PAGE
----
Should I use Web components?

Holger Hellinger
Engineered @ Publicis Sapient
6 min readJan 6, 2020


At Publicis Sapient, we do all kinds of Web Applications. We call it Experience Technology. These custom user experiences have different needs. Sometimes, we do static content deliverables like temporary marketing campaign pages or knowledge bases that never get touched again. More often we do enterprise shopping experiences, catalog maintenance, and other e-commerce platforms.

Asking someone of my team how to build their next customer user experience, I get named: React, VUE, Svelte or at last, Angular. Normally, no one tells me yet: Let’s do it natively, let’s use Web Components.

Do I know why?


Reasons why frameworks are so common and preferred:

  • They offer a community
  • Searching for an issue or supporting library for sure returns a Stackoverflow entry or an NPM library
  • There is great support by someone that has ‘already done this’
  • For Business: It is good to have something to sell that everyone knows

A quick poll

Doing a quick poll with our experience technologists hardens the opinion.

Showing React 58%, Angular 3%, VUE 15%, Native Web Components 7%. Other 13%

Observing the obvious

Using frameworks and libraries for everything causes problems that could be prevented. The average weight of a page is increasing. The Complexity of generated code, too. Views of common frameworks and libraries are often ridiculous, complicated and deep nested, and adding libraries and grid systems are done with a click. Importing without seeing the direct deeper effect. On top of that, designers create complex animations and placeholders and forget that we still have low-end devices to support and not an ideal-world fast internet. Accessibility and search, like find-ability, are getting worse. When useless containers are nested and semantics are getting lost.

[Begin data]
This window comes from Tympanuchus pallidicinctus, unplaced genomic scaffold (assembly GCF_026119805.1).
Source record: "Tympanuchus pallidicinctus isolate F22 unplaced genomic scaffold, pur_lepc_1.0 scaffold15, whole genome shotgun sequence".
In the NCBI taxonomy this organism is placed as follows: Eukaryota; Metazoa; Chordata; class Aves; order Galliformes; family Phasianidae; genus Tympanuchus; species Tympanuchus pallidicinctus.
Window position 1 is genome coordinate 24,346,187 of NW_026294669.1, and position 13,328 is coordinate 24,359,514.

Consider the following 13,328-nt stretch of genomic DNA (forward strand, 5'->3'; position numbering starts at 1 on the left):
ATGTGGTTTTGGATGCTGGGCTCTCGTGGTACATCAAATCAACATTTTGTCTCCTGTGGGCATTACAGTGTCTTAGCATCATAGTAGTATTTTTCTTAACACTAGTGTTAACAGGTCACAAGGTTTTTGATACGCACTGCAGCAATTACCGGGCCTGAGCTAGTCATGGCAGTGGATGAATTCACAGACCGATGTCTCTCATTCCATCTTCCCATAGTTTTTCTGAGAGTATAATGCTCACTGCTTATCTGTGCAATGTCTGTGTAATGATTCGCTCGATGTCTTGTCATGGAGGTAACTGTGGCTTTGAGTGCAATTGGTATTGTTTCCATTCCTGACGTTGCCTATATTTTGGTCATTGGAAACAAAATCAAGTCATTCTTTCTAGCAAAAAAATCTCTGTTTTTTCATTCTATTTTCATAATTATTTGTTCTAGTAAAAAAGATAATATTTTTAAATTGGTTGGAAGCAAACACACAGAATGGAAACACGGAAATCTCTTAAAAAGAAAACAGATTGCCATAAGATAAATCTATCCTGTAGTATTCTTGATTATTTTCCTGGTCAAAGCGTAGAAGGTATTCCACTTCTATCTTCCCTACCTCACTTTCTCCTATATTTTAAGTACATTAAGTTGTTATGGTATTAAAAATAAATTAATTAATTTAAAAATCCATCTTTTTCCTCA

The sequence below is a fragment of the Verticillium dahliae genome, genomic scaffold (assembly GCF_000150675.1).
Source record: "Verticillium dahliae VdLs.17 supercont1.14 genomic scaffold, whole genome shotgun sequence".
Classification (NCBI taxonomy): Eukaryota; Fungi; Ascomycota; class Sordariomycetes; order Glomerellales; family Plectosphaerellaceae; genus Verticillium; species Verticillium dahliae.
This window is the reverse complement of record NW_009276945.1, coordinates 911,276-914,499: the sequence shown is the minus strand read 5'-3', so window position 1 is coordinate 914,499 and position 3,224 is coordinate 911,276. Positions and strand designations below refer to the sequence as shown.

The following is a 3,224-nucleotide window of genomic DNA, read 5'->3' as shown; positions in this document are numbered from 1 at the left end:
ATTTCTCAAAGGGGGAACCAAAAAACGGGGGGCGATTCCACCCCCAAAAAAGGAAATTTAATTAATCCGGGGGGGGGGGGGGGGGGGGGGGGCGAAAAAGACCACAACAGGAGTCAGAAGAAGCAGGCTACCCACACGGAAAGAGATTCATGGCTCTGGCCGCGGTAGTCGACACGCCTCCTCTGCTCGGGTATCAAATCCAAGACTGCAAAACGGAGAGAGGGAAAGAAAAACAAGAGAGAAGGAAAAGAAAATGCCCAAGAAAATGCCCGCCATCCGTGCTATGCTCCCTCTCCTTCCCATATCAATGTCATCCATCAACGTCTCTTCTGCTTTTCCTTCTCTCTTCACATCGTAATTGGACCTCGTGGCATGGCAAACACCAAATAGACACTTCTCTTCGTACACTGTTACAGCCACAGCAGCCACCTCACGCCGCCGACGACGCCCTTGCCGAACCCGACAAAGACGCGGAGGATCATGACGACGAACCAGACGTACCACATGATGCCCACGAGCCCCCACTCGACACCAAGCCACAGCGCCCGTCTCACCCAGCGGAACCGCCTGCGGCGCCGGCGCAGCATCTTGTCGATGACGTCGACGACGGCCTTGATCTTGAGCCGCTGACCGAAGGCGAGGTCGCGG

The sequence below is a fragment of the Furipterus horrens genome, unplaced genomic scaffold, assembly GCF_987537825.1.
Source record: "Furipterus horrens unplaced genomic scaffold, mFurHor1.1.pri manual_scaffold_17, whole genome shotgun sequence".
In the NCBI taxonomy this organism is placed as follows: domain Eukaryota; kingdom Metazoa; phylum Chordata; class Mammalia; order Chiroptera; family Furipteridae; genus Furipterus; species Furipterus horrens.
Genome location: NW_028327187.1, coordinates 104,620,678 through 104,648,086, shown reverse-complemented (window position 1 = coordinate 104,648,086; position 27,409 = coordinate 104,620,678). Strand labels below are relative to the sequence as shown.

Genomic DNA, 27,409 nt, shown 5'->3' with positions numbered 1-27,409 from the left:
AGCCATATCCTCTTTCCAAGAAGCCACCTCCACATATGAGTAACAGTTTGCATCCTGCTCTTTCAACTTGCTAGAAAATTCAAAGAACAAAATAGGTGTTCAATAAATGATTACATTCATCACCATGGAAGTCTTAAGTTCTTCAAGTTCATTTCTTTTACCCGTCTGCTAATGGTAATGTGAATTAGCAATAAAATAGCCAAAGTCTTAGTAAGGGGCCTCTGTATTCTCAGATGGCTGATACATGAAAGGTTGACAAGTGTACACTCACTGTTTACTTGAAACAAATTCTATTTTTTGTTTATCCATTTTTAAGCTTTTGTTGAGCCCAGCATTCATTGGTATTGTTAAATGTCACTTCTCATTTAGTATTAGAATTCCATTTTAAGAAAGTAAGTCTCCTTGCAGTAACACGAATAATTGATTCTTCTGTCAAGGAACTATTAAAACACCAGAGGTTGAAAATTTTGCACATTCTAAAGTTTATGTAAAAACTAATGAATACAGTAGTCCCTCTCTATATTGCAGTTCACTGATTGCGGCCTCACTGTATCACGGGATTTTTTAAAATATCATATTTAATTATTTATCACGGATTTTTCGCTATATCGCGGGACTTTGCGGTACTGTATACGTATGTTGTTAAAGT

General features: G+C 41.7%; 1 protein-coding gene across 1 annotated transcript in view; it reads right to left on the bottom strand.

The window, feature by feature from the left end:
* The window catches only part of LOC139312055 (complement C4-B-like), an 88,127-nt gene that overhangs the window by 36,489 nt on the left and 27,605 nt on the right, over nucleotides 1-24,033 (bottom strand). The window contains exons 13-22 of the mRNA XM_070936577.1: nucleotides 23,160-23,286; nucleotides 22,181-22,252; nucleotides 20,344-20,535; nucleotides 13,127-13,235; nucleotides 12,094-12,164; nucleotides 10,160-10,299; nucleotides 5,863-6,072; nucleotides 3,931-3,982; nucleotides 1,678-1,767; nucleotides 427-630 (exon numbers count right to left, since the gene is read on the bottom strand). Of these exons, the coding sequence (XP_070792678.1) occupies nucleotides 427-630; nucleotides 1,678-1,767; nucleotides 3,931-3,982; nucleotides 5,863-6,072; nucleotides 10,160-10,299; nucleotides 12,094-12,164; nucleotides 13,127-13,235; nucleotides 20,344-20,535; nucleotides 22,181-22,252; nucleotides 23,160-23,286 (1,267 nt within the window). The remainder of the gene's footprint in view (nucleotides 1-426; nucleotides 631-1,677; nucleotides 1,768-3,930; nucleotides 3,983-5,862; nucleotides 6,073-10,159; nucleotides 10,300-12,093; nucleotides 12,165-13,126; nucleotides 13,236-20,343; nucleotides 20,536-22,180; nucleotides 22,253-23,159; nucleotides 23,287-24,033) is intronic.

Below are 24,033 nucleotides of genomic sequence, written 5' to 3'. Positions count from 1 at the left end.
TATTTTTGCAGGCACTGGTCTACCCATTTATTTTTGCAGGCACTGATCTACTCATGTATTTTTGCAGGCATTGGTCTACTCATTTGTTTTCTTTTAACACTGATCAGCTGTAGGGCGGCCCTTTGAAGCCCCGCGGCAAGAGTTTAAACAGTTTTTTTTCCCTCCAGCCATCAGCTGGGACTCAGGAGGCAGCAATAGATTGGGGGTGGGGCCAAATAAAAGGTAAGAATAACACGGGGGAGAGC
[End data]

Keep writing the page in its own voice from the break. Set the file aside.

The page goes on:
On top of all, GDPR compliance is bad to achieve as often third parties are used in a way that makes it hard to know where your customers’ details are getting shared.

This directly leads me to the ask: Do we at all need to use a framework or library? Can’t we use Web Components? tells a clear use case, but why doesn’t anyone consider it in the first place to use it as a base in their projects?

Web components are a set of web platform APIs that allow you to create new custom, reusable, encapsulated HTML tags to use in web pages and web apps. Custom components and widgets build on the Web Component standards, will work across modern browsers, and can be used with any JavaScript library or framework that works with HTML.
Web components are based on existing web standards. Features to support web components are currently being added to the HTML and DOM specs, letting web developers easily extend HTML with new elements with encapsulated styling and custom behavior.


Would there be any advantage when using them instead of a framework? Long-term for sure. Imagine a situation where Facebook stops support for React or Google for Angular. Sooner or later, libraries might get outdated. The community for sure supports it for some years, but it can stop. There is no guarantee that it works long. There are also new libraries popping out every day.

As we started writing decoupled user experiences, using micro-services and micro-frontends, we forgot to enable ourselves to create long-lasting front-end code that is maintainable. Instead of using native functionalities, write proper markup, getting accessible and search engine friendly.

We now create a dependency on a framework that is likely to become outdated soon. Any reason to do so?

Not really!

Frameworks and libraries should help us organize and write our code and deliverables, but not overtake our thinking and tooling. It is unreasonable that we deliver whole applications to clients’ browsers when the contents never change or change only every few months. We should instead build more meaningful smaller applications. We even need to render the server side, using JavaScript.

A quick excursion on what Web Components are:

Using Web components allows us to get back to standards, using browser-supported simple tooling.